We had arrived in Wellington by bus from Whanganui in the early afternoon to go straight on a little sightseeing tour through town. Wellington — also known as the Windy City — is the capital of New Zealand, but it has not always been this way. When the Treaty of Waitangi was signed in February 1840 the town of Russel, located at Ikiato in the Bay of Islands, was made the first capital of the new country. But already in September the same year they began to build the new capital on the ground formerly known as Tāmaki-makau-rau, which means Tāmaki of the hundred lovers, now known as Auckland, as Auckland was in a more favorable place than Russel. But still it proved hard for the members of the council from the South Island to get to Auckland for meetings of the Council, and the South was having the upper hand on the North by the 1860th as gold had been found there. Eventually, a commission of three of Australia’s governors was appointed to select the site of the new capital and their choice fell on Wellington, because of Wellington’s capabilities in terms of being in a central position, good capabilities of defense, and the resources of the surrounding country.
We got our first real look at Wellington when we climbed on the top of Mount Victoria. From here you get a great view across town but you also can experience why the city is called a “windy city.”
Visiting the Weta Studios
After our round trip, it was time to settle down into our new hotel and to explore the city on our own, so I headed off to the Weta Studios, which has been responsible for building many of the props for the New Zealand-made movies. I took the chance of getting a tour through their actual workshop, where many of the props were on display and was stunning that even from a close look it was not possible for the untrained eye to spot that shields had not been build out of wood…but of urethane. But of course, they won’t allow you to take any pictures as their actual work is shown there too, and is supposed to be a secret until the film that it is made for is released. Too soon it was time to return to the hotel to meet up with our group to go to dinner.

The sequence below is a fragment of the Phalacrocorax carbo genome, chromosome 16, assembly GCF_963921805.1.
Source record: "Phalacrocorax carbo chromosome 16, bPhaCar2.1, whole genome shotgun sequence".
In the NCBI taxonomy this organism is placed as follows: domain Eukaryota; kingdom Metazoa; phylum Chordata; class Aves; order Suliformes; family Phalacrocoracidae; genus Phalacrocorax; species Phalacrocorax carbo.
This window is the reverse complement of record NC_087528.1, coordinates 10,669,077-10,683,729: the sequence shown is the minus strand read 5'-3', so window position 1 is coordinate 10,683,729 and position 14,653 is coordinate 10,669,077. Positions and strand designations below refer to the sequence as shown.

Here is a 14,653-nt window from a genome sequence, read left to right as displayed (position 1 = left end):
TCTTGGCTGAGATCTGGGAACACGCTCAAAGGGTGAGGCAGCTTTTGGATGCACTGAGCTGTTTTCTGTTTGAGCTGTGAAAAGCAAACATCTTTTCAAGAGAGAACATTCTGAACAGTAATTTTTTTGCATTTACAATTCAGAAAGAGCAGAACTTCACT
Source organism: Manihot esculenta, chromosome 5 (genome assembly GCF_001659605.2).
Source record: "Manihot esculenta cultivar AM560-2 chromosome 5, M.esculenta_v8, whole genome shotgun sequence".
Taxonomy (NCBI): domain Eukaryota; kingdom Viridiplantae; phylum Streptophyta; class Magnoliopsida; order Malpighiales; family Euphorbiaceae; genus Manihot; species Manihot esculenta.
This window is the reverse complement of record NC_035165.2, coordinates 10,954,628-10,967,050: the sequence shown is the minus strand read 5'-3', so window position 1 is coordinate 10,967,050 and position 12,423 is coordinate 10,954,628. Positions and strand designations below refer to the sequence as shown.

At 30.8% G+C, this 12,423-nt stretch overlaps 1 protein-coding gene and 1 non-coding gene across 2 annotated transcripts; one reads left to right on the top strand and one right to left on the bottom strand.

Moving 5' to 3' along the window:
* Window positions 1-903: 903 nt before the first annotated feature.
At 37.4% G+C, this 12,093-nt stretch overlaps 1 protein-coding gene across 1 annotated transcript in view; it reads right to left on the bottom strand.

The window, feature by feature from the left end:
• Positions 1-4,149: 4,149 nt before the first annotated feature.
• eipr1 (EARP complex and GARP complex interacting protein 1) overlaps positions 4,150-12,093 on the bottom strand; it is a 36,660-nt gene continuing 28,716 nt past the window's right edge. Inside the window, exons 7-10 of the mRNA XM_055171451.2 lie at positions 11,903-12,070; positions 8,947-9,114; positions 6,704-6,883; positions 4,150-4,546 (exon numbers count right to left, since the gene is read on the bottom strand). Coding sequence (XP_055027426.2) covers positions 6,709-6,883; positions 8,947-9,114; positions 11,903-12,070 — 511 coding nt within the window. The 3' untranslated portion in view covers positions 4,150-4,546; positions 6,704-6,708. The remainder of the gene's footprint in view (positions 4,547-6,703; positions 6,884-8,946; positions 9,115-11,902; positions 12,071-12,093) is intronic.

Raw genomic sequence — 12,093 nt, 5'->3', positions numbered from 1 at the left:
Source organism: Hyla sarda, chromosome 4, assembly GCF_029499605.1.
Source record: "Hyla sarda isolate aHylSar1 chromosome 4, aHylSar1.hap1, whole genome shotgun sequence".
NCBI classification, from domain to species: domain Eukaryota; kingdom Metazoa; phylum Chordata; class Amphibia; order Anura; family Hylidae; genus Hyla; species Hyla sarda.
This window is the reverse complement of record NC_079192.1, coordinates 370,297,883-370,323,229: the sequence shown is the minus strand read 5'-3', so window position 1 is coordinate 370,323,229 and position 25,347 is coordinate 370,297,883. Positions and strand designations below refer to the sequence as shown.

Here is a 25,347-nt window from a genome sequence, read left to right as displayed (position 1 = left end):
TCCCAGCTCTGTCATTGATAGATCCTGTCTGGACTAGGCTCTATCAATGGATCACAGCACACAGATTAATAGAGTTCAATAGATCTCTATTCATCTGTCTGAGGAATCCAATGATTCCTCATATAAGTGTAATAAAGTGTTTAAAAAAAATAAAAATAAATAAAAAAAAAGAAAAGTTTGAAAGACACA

The Te Papa Museum – worth to spend a day or two
My second day in Wellington I spent mostly at the Te Papa Museum, a six-floor museum about the history of New Zealand – from dinosaurs to modern times. It is a modern museum that not only has exhibits on display but offers some activities to learn more and truly experience the history of New Zealand. After I had completed the first floor and the little outside area, I was ready to find something to drink and take a break when I met Solo, who asked me if he could join me for the visit of the museum. So the first stop we made was one of the three cafes of the museum, before spending the rest of the day on the other floors — including two more stops at cafes and one at the museum shop. I don’t think I would have had the energy to visit the entire museum on my own, but once I got the company of a friend it was so much more fun, so I am glad we met there. Again I cannot show the photos that I took in the museum, but I can show a photo of a sculpture, built by Rewi Thompson in 1991, which I found on my way to the museum.
Te Aho a Māui means the fishing line of Māui. Māui is a hero from Māori mythology. Te Aho a Māui refers to the Māori creation myth, where Māui, using the jawbone of his ancestor Muri-ranga-Whenua as a fish hook, hauled up a great fish from the ocean, which became the North Island of Aotearoa, New Zealand. The North Island is also known as Te-Ika-a-Māui, meaning the fish of Māui. Te Aho a Māui is a pyramid, representing a mountain, split in two. The paved walkway between the two sides of the pyramid represents Māui’s fishing line, unraveling from the mountain to the sea.